A Little Background

Ruskington Beck

Ruskington Beck

According to the Office of National Statistics at the last [2021] Census the village of Ruskington, near Sleaford, Lincolnshire, had a total population of 5,652, just 15 more than in 2011.

Ruskington is the largest village in Lincolnshire, by population, with much of its latter day growth due to attracting incomers, including people who have chosen to retire here.

The population particularly grew in the 1980s as planning approval was given for the addition of several hundred houses.

Ruskington's Domesday Book Reference

The village dates back to pre-Domesday times and Ruskington All Saints is a Norman church, built in 1086 to replace the earlier wooden Anglo-Saxon church on the site.

Although part of the tower masonry survives it was rebuilt in 1620 after damage in 1618.

At the time of the Domesday Survey [reference above left] the village was recorded as “Rischintone” (“farmstead where rushes grow“) and had a population of 39 households (very large for its time), made up of 8 villagers, 8 smallholders, 22 freemen and 1 priest.

At the Start of The Great War

High Street, Ruskington c. 1910

Over a century ago, however, the village was a very different place.

The 1911 Census recorded a population of 1,214 (563 males and 651 females), living in 301 households, and had grown by just 18 persons in the previous ten years.

Not surprisingly the vast majority of the men were employed in agriculture in some form or other. Even so, it is evident from the Service Papers, many families sent more than one son to the battlefields.

Map of Ruskington c. 1910

A map of the village, taken from the Ordnance Survey series “Partially revised 1912/13“, shows a linear village form, either side of the Beck, splitting the High Street in its ‘North‘ and ‘South‘ Sides, and with the Parish Church at one end.

Various streets led off from this main road, but certainly not to the extent found today.  [CLICK on the image above to enlarge.]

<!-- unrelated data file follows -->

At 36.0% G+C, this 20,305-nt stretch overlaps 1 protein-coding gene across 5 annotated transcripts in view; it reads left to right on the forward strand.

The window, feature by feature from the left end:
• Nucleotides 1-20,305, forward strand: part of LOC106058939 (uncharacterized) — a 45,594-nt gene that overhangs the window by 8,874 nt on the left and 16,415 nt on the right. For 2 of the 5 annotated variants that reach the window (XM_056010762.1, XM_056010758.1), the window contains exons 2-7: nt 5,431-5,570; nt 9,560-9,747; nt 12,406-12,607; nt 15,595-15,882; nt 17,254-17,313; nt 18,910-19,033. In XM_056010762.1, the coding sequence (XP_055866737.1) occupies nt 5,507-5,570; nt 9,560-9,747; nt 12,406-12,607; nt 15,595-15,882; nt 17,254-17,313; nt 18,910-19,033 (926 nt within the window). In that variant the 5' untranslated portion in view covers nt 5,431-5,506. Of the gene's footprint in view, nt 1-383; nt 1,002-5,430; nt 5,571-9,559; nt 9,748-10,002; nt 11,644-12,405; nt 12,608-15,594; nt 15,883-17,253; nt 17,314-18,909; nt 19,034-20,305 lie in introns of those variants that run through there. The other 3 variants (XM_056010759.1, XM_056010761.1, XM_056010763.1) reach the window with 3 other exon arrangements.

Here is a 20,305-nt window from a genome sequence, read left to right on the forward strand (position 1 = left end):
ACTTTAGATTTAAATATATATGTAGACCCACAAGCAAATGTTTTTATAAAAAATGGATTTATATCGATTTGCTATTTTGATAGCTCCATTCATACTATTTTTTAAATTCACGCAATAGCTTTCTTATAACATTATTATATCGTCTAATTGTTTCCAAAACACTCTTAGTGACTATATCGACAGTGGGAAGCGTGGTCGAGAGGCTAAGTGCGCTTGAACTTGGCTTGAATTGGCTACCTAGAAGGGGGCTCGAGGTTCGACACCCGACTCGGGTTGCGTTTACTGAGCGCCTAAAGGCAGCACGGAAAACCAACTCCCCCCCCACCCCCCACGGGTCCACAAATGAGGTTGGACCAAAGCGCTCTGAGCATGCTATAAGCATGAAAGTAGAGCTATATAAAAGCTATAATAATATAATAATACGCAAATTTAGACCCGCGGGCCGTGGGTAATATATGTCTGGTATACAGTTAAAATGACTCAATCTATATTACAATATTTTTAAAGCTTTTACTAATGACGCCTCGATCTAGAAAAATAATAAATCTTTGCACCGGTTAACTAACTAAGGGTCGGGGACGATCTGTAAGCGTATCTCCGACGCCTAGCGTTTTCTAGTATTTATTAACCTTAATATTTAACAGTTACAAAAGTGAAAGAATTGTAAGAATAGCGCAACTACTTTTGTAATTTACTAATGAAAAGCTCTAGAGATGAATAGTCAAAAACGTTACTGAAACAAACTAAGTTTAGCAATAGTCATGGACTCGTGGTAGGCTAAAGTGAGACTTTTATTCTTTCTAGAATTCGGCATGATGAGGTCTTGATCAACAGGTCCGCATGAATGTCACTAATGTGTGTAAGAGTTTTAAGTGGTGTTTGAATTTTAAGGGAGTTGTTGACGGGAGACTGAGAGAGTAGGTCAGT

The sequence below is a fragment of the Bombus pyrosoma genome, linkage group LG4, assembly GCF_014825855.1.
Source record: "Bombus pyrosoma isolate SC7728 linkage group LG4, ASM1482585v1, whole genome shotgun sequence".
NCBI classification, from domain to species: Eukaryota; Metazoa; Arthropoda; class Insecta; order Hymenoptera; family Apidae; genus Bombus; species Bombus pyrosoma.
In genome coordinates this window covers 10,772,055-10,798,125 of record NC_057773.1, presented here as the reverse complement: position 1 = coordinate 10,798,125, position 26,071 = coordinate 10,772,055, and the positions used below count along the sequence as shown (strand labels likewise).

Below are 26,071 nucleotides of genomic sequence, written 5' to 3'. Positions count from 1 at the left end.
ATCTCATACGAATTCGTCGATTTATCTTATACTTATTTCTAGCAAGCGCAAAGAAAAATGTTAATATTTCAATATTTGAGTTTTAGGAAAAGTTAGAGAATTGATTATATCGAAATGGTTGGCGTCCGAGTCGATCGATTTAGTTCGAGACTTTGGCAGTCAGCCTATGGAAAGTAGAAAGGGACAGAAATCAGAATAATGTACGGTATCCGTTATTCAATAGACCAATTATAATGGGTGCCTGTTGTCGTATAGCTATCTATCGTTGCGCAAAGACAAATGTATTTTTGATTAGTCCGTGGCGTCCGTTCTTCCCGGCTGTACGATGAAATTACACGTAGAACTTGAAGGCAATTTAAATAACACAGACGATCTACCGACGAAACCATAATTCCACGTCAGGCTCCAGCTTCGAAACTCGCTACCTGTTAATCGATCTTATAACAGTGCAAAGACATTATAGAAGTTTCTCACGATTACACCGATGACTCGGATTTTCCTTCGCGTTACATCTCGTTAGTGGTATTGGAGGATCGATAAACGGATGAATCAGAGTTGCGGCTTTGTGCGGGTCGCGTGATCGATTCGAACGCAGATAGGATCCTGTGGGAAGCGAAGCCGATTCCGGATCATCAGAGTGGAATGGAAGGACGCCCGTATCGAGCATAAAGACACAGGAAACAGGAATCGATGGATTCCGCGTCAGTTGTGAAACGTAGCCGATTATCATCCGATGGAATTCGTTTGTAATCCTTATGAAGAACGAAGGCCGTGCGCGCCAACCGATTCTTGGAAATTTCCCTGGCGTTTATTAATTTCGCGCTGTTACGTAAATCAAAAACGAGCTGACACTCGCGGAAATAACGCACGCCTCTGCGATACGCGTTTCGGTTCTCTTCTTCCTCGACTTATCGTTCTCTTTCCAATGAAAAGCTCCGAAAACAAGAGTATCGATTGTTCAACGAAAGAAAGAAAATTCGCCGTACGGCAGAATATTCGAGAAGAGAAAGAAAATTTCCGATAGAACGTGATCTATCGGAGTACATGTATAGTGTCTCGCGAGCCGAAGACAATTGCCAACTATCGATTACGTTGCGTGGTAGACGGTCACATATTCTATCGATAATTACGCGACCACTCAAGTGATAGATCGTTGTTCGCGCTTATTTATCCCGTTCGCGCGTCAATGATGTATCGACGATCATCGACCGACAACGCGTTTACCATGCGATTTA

The two graphs below show how the village had grown of the previous century, from just 483 persons in 1801 to nearly three times that in 1911 – though the population had ‘levelled off’ over the previous 30 years.

The second graph shows the Population Structure in 1911, i.e. the proportion of males to females in each age group. [Demographers would call this a typical ‘Expanding Pyramid’, with a larger proportion of the people in the younger age groups.]

Population Graphs

When War was declared on 4 August 1914 we shall see that the men of Ruskington were not slow to answer the Country’s call. The ‘blue‘ side of the graph on the right above, however, shows only 137 men of an age where they might be expected to volunteer (i.e. 20 – 35 years).

Despite this small base of possible recruits, during the War ‘The Lincolnshire Chronicle’ published the names and photographs of at least 64 local men who had joined up, up to 1915. At least 20 others, not among those who details were published, are known to have made the Supreme Sacrifice. There are undoubtedly many more, yet to be identified, who also enlisted in the service of King and Country.

poppy2This site commemorates the sacrifice of the local men who made this Supreme Sacrifice, and are named on the village War Memorials. However, a number of men with associations with the village, who also made the Supreme Sacrifice, but who are not on the Village Memorials, have been found and their details added to the site.

The site also acknowledges the part played by the many others who “did their bit“. Details of the service of these men can be found under: “They also Served” on the Menu Bar above. Research, in particular using “The Sleaford Gazette“, has identified many more men from the area who enlisted to served King and Country.

Personal and Service details of those men who gave their lives can be accessed via the “World War 1 Casualties” link (under ‘World War 1’ in the above menu). Similarly, under the same heading is a link to “They Also Served“.

By the 1921 Census the village population had dropped dramatically to just 1,101, but recovered over the next 10 years to reach 1,246 by 1931. With no Census in 1941 it is hard to say what the population was at the start of the Second World War. By the time of the next Census in 1951, however, the size of the village was 518 persons more than 1931, standing at 1,764.

Eleven local men gave their lives in World War 2. Less information is available for these men, as Service Records are accessible only to surviving family members. The 1921 Census has recently (2023) been made available, but is currently too expensive to access comprehensively. However, some details of their service can be accessed via the World War 2  link on the Menu above.

In addition, “The 1939 Register“, which was taken on 29 September 1939, provides information originally used to produce identity cards and, once rationing was introduced in January 1940, to issue ration books. Where appropriate these records have been incorporated to provide extra details of our families just as War was declared.


  • GB Historical GIS / University of Portsmouth, Ruskington UD through time. Population Statistics : Males & Females, A Vision of Britain through Time.
  • Lincolnshire Chronicle, 27th March 1920
  • Sleaford Gazette – 1914-1919.